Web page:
How Does Diet Affect Your Child's Teeth

Your child’s teeth do more than just give them a cute smile – teeth help your child eat their favorite foods and speak clearly. A child’s primary teeth, or baby teeth, also serve as “placeholders” for their permanent teeth. 

A number of conditions, such as cavities, can cause dental problems in kids. Cavities are the most common chronic disease in children in the United States, according to the Centers for Disease Control and Prevention (CDC). In fact, more than half of American kids ages 6 to 8 have had a cavity in at least one of their baby teeth and more than half of adolescents ages 12 to 19 have developed a cavity in at least one of their permanent teeth. Also known as dental caries, cavities can cause infections, pain and even the loss of a tooth. 

Cavities are holes in your child’s teeth. These holes start as the result of damage to the surface of teeth, also known as tooth decay. Tooth decay starts when bacteria in your child’s mouth surrounds their teeth and gums. These bacteria feed on the sugar in food and beverages; as they feed, the bacteria produce acid that can eat away at tooth enamel that protects your child’s teeth. 

While it is more common in adults, gum disease is also a problem for some children. Gum disease starts when bacteria mixes with saliva and other substances to create a clear film, known as plaque, which sticks to the surface of teeth and gums. Your child’s gums react to the presence of plaque by swelling up, becoming sensitive, and even bleeding in what dentists refer to as gingivitis, which is an early form of gum disease. Left unaddressed, gingivitis can turn into the more serious form of gum disease, known as periodontal disease. 

Fortunately, cavities and gum disease are preventable – and eating a healthy diet can help prevent these problems and promote dental health in many other ways.

Muskego Dentist Discusses the Connection between Diet and Your Child’s Teeth

Our dentist in Muskego loves to help parents and kids look for new ways to keep their teeth healthy – many patients are surprised to learn that there is a link between the food they eat and the health of their teeth. 

Certain foods are good for your child’s teeth

Some foods are good for your child’s dental health. For example, crunchy foods can trigger the production of saliva, which rinses bacteria, sugar and food particles, and plaque from the surface of your child’s teeth and gums. Encourage your child to eat the following crunchy foods during meals and snacks:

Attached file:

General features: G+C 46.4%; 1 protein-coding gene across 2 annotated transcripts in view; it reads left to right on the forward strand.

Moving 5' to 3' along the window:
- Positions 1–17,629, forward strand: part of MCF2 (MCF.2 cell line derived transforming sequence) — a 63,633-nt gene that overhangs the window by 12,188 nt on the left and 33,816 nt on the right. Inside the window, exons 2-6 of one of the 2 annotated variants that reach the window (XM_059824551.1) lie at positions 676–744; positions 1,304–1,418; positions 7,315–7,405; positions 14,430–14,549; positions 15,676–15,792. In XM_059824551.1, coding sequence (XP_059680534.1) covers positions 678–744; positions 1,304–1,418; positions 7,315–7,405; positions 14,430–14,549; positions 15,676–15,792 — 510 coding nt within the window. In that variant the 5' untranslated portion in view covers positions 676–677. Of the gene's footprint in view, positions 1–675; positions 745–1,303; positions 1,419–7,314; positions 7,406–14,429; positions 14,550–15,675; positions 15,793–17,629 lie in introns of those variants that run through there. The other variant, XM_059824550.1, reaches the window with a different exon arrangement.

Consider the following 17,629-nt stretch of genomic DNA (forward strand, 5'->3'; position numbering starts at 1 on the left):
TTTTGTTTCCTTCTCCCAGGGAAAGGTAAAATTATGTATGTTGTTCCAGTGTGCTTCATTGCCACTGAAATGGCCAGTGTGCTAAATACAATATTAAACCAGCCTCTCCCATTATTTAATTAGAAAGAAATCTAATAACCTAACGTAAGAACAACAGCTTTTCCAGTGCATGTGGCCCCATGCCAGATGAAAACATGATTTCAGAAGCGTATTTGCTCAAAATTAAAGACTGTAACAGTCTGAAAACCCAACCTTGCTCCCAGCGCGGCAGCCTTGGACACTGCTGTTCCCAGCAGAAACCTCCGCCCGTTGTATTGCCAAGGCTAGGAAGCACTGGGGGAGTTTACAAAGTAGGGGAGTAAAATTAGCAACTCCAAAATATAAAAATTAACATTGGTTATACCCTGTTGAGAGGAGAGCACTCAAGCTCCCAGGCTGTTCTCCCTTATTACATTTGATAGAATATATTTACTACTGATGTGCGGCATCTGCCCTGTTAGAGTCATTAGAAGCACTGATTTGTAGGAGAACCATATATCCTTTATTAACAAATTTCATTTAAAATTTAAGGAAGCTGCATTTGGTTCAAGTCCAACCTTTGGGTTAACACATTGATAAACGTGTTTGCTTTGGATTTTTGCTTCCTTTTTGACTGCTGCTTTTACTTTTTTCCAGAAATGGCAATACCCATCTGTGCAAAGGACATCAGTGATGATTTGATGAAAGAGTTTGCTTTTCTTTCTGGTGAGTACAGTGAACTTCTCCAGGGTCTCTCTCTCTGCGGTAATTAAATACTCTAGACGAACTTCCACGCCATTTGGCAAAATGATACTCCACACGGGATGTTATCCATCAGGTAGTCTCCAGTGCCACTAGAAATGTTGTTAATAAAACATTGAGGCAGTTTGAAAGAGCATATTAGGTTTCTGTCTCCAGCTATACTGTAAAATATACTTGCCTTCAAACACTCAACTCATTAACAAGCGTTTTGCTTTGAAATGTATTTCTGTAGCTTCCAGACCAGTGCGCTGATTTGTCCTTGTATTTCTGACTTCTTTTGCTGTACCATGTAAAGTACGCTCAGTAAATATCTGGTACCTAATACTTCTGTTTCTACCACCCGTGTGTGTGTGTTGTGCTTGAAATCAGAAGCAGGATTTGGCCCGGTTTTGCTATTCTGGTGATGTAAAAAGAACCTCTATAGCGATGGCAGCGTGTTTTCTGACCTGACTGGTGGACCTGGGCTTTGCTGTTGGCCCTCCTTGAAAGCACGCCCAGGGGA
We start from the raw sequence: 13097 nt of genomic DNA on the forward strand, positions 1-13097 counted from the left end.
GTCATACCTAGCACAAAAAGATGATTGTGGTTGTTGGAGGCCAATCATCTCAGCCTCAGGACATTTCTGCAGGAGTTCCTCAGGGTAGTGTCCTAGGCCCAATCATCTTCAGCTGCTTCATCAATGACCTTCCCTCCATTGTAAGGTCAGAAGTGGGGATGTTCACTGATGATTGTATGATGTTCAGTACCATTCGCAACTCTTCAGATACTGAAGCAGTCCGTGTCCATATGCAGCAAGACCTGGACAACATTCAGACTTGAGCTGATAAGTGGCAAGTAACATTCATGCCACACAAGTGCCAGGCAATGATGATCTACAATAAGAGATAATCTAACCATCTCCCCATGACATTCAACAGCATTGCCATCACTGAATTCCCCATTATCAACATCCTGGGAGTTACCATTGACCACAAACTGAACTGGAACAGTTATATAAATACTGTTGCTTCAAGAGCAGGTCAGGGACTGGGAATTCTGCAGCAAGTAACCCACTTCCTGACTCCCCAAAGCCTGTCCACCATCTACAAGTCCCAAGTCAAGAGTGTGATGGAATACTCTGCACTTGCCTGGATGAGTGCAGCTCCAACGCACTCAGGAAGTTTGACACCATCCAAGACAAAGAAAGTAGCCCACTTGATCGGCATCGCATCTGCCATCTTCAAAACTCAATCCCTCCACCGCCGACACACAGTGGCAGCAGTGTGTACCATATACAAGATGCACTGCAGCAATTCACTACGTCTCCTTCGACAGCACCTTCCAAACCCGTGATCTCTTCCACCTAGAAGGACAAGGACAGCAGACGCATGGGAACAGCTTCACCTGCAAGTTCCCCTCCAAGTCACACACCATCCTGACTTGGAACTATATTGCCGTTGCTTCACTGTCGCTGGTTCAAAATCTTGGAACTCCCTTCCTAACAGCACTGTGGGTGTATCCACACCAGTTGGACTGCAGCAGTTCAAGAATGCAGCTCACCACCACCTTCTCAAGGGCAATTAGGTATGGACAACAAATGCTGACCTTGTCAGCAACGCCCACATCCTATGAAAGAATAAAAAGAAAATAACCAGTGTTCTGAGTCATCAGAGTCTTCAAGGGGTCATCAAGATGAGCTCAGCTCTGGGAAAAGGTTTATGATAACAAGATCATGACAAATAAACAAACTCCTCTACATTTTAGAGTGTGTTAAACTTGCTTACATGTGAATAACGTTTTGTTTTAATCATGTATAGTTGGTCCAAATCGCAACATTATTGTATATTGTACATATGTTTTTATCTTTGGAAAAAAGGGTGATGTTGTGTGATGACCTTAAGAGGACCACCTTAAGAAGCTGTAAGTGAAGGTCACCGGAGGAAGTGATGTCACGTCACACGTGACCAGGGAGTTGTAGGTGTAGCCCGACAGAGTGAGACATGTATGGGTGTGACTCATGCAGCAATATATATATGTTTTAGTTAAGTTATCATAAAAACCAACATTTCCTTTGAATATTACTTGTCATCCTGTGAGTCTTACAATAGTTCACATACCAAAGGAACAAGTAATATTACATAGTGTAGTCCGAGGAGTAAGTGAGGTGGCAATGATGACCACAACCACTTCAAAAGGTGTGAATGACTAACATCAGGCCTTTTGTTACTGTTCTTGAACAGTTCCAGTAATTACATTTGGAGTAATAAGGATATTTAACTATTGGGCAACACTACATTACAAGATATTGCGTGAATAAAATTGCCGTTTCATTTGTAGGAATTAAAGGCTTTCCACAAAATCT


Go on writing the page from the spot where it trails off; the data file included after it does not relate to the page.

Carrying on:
• Apples
  • Pears
  • Carrots
  • Celery
  • Cauliflower
  • Broccoli 

Sucking on sugarless candy or chewing sugar-free gum can also stimulate saliva production. 

Some foods support your child’s immune system, which helps prevent and fight infections throughout their body – and in their mouths. The immune system can help stop early stages of gum infections from progressing to advanced stages of gum disease. 

Kid-friendly immune-boosting foods include:

  • Citrus fruits, including oranges, lemons, limes, and grapefruit
  • Ginger
  • Yogurt
  • Sunflower seeds
  • Almonds

A good diet gives your child’s body the nutrients it needs to grow strong, healthy teeth

A growing body relies on vitamins, minerals and other nutrients. The calcium in milk and other dairy products helps harden tooth enamel and strengthen the bone that holds your child’s teeth securely in their jaw; phosphorus works with calcium to create strong enamel. Vitamin D helps your child’s body absorb calcium, potassium builds bone density, vitamin K works like a shield to protect tooth enamel, vitamin A supports the immune system, and vitamin C strengthens gum tissue and protects against gingivitis. 

For healthy teeth, offer the following nutrient-rich foods to your child:

  • Milk, cheese and yogurt for calcium
  • Fatty fish for vitamin D
  • Seafood for phosphorus
  • Bananas for potassium
  • Leafy greens and broccoli for vitamin K
  • Citrus fruits for vitamin C
  • Fish, egg yolks, and liver for vitamin A

Eating a lot of sugar increases your child’s risk of cavities

The bacteria in your child’s mouth reacts with sugar to cause tooth decay and cavities. Sugary foods with a sticky consistency are especially problematic, as the sugar sticks to your child’s teeth and stay there for a long time. 

Sugary foods to avoid include:

  • Cereals
  • Candy
  • Chocolate
  • Cookies
  • Soda

Fruit and other naturally-sweet foods are okay in moderation, but be careful with naturally-sticky sweets, such as honey and maple syrup.

For more information about how diet affects your child’s teeth, consult with our Muskego dentist. We can help you review your child’s diet and look for new ways to keep your child’s teeth as healthy as possible.

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